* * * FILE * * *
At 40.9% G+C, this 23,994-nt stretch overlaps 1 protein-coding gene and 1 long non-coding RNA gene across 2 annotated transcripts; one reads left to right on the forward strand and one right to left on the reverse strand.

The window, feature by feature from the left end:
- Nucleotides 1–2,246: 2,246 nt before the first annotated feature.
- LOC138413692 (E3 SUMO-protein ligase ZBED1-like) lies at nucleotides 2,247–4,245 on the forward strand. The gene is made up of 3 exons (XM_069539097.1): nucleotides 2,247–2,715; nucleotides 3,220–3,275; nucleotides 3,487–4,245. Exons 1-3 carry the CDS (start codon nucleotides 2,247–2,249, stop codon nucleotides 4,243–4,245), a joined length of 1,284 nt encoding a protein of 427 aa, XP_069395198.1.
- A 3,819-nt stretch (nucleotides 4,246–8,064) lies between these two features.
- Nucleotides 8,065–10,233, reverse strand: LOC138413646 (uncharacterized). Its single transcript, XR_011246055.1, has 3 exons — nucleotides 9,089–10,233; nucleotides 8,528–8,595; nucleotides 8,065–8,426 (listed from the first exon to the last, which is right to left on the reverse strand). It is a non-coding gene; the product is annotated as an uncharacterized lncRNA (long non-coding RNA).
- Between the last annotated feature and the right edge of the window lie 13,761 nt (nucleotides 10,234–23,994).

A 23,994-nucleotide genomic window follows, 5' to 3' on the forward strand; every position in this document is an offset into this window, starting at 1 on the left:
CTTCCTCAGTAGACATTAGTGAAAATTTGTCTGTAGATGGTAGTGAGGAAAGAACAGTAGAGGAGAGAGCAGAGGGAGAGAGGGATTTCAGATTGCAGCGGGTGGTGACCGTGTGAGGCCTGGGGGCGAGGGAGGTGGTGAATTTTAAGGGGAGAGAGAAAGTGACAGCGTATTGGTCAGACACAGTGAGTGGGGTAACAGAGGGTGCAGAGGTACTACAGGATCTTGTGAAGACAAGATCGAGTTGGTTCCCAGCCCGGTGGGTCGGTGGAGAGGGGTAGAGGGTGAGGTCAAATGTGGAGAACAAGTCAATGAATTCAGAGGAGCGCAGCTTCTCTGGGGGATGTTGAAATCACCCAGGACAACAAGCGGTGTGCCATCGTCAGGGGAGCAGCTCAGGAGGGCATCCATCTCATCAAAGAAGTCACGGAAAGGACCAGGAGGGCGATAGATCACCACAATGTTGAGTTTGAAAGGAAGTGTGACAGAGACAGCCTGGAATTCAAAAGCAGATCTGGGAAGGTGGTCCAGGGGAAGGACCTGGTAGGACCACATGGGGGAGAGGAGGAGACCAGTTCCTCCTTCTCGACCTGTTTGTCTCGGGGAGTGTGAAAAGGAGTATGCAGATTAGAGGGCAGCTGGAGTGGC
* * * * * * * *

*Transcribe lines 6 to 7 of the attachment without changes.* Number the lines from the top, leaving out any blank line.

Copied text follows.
- Nucleotides 8,065–10,233, reverse strand: LOC138413646 (uncharacterized). Its single transcript, XR_011246055.1, has 3 exons — nucleotides 9,089–10,233; nucleotides 8,528–8,595; nucleotides 8,065–8,426 (listed from the first exon to the last, which is right to left on the reverse strand). It is a non-coding gene; the product is annotated as an uncharacterized lncRNA (long non-coding RNA).
- Between the last annotated feature and the right edge of the window lie 13,761 nt (nucleotides 10,234–23,994).